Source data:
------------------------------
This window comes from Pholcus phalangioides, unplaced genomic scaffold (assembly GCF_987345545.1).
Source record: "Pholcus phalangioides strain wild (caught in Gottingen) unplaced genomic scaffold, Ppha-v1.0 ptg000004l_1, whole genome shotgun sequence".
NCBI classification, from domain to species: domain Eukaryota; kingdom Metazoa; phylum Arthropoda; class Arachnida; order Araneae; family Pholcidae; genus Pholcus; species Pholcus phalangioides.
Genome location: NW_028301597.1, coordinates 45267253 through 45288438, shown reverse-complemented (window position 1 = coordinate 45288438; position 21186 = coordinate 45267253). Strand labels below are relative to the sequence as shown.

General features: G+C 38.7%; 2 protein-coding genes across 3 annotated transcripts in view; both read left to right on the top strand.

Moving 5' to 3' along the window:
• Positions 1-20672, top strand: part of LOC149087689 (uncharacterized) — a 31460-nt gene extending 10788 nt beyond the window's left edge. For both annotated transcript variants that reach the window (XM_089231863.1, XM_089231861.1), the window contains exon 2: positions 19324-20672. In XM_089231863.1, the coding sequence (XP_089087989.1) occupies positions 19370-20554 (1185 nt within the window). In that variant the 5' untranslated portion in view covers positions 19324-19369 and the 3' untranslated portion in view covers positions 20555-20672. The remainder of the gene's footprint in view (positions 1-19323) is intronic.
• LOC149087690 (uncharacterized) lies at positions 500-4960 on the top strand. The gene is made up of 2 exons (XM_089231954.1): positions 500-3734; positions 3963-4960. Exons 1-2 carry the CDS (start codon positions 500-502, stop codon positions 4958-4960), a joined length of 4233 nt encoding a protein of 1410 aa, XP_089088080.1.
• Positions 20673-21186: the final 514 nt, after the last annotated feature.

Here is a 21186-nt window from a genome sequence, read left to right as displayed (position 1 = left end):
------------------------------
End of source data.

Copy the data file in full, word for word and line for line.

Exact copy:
This window comes from Pholcus phalangioides, unplaced genomic scaffold (assembly GCF_987345545.1).
Source record: "Pholcus phalangioides strain wild (caught in Gottingen) unplaced genomic scaffold, Ppha-v1.0 ptg000004l_1, whole genome shotgun sequence".
NCBI classification, from domain to species: domain Eukaryota; kingdom Metazoa; phylum Arthropoda; class Arachnida; order Araneae; family Pholcidae; genus Pholcus; species Pholcus phalangioides.
Genome location: NW_028301597.1, coordinates 45267253 through 45288438, shown reverse-complemented (window position 1 = coordinate 45288438; position 21186 = coordinate 45267253). Strand labels below are relative to the sequence as shown.

General features: G+C 38.7%; 2 protein-coding genes across 3 annotated transcripts in view; both read left to right on the top strand.

Moving 5' to 3' along the window:
• Positions 1-20672, top strand: part of LOC149087689 (uncharacterized) — a 31460-nt gene extending 10788 nt beyond the window's left edge. For both annotated transcript variants that reach the window (XM_089231863.1, XM_089231861.1), the window contains exon 2: positions 19324-20672. In XM_089231863.1, the coding sequence (XP_089087989.1) occupies positions 19370-20554 (1185 nt within the window). In that variant the 5' untranslated portion in view covers positions 19324-19369 and the 3' untranslated portion in view covers positions 20555-20672. The remainder of the gene's footprint in view (positions 1-19323) is intronic.
• LOC149087690 (uncharacterized) lies at positions 500-4960 on the top strand. The gene is made up of 2 exons (XM_089231954.1): positions 500-3734; positions 3963-4960. Exons 1-2 carry the CDS (start codon positions 500-502, stop codon positions 4958-4960), a joined length of 4233 nt encoding a protein of 1410 aa, XP_089088080.1.
• Positions 20673-21186: the final 514 nt, after the last annotated feature.

Here is a 21186-nt window from a genome sequence, read left to right as displayed (position 1 = left end):